Definition of sardonic in English:

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Pronunciation: /särˈdänik/


Grimly mocking or cynical: Starkey attempted a sardonic smile
More example sentences
  • You can bet, though, that the Frenchman has allowed himself a sardonic smile.
  • I mean, he had a lot of sardonic, sarcastic things like that to say and to make fun of himself, and so forth.
  • The play has moments of sharp humour, mostly emanating from the sardonic Jean.
mocking, satirical, sarcastic, ironical, ironic;
cynical, scornful, contemptuous, derisive, derisory, sneering, jeering;
scathing, caustic, trenchant, cutting, sharp, acerbic



Pronunciation: /särˈdänək(ə)lē/
Example sentences
  • ‘Yes, it's too eclectic, that's the problem,’ he says sardonically.
  • It is moments like these that make the audience chuckle sardonically at these ignorant concepts, hitting home the realization of the tragic consequences that resulted from them.
  • Here he imagines a New Yorker sardonically addressing his weekend hostess.


Pronunciation: /-ˈdänəˌsizəm/
Example sentences
  • Their implicit ferocity, however, has been tempered by humor, sardonicism, even understatement, yet the transforming anger of his decency and moral imperative informs everything between the lines.
  • With his trademark sardonicism, he reflected upon the elaborate systems of belief that provide meaning to human existence in general, and impetus for creative activity in particular.
  • The six-step breakbeat boogie combines with the suspicious brass of 50s cartoons and dazes Doom's creatures with its blatant sardonicism.


Mid 17th century: from French sardonique, earlier sardonien, via Latin from Greek sardonios 'of Sardinia', alteration of sardanios, used by Homer to describe bitter or scornful laughter.

  • The Greek epic poet Homer, of the 8th century bc, used the word sardanios to describe bitter, scornful laughter. Later Greeks and Romans did not really understand the reason for this word and decided it must be sardonios ‘Sardinian’ and refer to a ‘Sardinian plant’ which produced facial convulsions resembling horrible laughter, usually followed by death. English adopted sardonic in the mid 17th century to refer to grimly mocking or cynical smiles, grins, and looks as well as to laughter. The island of Sardinia also gave us the name of the sardine (Late Middle English), the small fish which was once common off its shores—the Latin source of the word, sarda, is probably from the Greek name for the island Sardō.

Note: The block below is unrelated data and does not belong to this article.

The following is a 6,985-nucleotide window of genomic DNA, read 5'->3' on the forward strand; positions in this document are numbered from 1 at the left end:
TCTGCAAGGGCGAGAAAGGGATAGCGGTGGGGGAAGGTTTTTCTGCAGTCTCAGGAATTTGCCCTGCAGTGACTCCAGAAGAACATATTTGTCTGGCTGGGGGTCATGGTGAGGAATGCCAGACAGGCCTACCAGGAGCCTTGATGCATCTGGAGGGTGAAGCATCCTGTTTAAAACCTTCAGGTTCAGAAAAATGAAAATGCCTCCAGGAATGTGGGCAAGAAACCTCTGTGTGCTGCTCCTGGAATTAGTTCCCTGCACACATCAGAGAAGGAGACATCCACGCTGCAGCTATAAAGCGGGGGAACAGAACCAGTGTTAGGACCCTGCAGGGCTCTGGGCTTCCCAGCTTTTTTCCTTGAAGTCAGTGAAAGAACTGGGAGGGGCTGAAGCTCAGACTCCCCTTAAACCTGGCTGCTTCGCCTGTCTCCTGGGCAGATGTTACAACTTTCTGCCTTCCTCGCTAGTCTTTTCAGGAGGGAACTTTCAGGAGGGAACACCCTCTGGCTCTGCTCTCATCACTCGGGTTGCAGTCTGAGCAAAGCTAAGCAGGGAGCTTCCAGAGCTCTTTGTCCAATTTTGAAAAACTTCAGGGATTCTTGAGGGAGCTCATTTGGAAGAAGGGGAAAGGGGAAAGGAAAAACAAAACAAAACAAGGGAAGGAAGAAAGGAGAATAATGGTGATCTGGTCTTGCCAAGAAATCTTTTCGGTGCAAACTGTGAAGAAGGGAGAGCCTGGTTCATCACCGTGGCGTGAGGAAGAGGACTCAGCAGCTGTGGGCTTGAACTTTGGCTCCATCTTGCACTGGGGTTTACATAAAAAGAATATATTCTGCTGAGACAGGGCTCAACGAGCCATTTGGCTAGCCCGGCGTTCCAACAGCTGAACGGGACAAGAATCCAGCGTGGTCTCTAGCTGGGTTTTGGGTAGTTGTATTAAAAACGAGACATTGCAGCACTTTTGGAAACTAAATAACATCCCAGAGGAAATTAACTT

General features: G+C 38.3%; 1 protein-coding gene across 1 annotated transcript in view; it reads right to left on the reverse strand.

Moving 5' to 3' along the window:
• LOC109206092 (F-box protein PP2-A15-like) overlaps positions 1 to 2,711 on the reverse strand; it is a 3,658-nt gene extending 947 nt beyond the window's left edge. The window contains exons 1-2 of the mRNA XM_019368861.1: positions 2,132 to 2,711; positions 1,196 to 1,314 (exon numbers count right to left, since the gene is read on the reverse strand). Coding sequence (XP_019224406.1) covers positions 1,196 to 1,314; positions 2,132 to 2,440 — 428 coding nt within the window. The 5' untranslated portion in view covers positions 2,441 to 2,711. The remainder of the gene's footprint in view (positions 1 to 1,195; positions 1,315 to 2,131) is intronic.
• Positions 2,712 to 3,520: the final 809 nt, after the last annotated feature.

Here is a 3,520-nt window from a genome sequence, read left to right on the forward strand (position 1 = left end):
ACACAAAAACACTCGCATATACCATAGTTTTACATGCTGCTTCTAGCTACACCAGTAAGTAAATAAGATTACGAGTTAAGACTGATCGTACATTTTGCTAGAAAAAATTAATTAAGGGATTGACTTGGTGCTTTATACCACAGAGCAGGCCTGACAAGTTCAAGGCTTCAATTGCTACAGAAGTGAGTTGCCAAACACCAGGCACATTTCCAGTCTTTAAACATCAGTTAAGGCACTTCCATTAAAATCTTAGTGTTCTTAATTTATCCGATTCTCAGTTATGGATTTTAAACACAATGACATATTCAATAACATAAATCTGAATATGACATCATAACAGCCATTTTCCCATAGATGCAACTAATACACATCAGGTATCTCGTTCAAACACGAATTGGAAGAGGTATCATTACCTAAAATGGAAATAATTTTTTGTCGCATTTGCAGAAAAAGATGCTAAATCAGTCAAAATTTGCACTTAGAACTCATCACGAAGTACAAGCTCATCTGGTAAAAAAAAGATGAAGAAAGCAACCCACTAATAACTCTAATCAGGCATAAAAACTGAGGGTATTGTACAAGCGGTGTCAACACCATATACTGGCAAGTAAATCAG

Words that rhyme with sardonic

anachronic, animatronic, bionic, Brythonic, bubonic, Byronic, canonic, carbonic, catatonic, chalcedonic, chronic, colonic, conic, cyclonic, daemonic, demonic, diatonic, draconic, electronic, embryonic, euphonic, harmonic, hegemonic, histrionic, homophonic, hypersonic, iconic, ionic, ironic, isotonic, laconic, macaronic, Masonic, Miltonic, mnemonic, monotonic, moronic, Napoleonic, philharmonic, phonic, Platonic, Plutonic, polyphonic, quadraphonic, saxophonic, siphonic, Slavonic, sonic, stereophonic, subsonic, subtonic, symphonic, tectonic, Teutonic, thermionic, tonic, transonic, ultrasonic

For editors and proofreaders

Syllabification: sar·don·ic

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